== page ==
United States accuses India for exporting Shrimps with exceedingly high traces of salmonella

Nov 22, 2018

The United States shrimp industry has complained of exceedingly high traces of salmonella in shrimps from India thereby accusing Indian counterparts of causing health and safety concerns due to surge in export of the seafood from India, as compared to consignments from other countries.

The FDA’s continued and repeated detection of salmonella or banned antibiotics in Indian shrimp raises important questions regarding the development and spread of antimicrobial resistant (AMR) pathogens in Indian aquaculture and the possibility that Indian shrimp imports may act as a vehicle for the introduction of AMR bacteria into the United States.

USA is levying anti-dumping duty on Indian shrimps as the Indian products are available at lower rates at US compared to their domestic production rates.

India is the largest exporter of shrimp to the US, accounting for 35 percent of the volume of all US imports of non-breaded frozen warm water shrimp in 2017, up from six per cent in 2010. Last year, the United States imported $2.2 billion worth of Indian shrimps.

From 2016 through August 2018, India accounted for 33 per cent by volume of all non-bred frozen warmwater shrimp imports into the United States. Between 2016 and October 2018, India accounted for 49 per cent of the entry lines of shrimp refused by the USFDA for the presence of salmonella. During the same period, shrimp from India accounted for 52 per cent of the entry lines of shrimp refused by the USFDA for reasons related to banned antibiotics.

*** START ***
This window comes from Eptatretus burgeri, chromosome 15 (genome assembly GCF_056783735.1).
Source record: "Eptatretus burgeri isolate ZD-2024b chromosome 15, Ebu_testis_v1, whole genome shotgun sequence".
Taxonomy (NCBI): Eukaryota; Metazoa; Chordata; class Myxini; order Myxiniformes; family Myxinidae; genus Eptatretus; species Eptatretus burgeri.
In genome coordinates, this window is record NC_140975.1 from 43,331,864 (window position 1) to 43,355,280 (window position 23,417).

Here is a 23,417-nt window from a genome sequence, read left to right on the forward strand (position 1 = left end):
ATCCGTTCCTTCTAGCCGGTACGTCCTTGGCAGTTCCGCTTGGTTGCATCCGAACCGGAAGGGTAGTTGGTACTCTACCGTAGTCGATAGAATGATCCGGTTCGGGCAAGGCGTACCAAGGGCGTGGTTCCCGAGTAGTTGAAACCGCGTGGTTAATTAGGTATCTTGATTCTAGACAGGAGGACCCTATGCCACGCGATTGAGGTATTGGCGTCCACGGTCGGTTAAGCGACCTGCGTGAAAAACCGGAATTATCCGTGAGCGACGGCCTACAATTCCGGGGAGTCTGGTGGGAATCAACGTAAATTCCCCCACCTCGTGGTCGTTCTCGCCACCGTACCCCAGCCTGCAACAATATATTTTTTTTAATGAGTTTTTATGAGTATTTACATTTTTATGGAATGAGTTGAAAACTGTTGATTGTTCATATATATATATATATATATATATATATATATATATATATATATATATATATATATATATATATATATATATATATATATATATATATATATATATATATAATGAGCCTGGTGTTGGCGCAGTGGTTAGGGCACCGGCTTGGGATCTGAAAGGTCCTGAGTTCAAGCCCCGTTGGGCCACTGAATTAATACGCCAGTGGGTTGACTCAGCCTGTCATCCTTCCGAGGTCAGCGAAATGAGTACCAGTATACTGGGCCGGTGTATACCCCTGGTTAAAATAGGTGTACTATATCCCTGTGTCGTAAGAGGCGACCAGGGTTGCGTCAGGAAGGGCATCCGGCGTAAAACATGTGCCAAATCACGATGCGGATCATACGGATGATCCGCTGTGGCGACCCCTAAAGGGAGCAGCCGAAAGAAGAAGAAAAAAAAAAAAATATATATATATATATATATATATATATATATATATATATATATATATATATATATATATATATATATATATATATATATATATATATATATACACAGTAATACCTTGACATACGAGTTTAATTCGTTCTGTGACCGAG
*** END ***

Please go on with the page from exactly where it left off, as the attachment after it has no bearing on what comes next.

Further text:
According to the Southern Shrimp Alliance (SSA), a US-based body of shrimp fishers and processors, within the past few years alone, the US Food and Drug Administration (USFDA) has reported an absurdly high number of refusals of shrimp imports from India, as traces of salmonella were much higher than shrimp imports from other countries.

Salmonella poisoning is often linked to contaminated water or foods and can cause a food-borne infection called salmonellosis. As per the association, India supplies nearly a third of the shrimp available in the United States and about half of the shrimp imports found by USFDA to be contaminated with either salmonella or banned antibiotics.

This is not for the first time any major importer of Indian shrimps is raising the concerns. The European Commission, the executive arm of the European Union (EU) has recently raised its concerns regarding Indian shrimp aquaculture. EU is the third largest market for Indian exporters.

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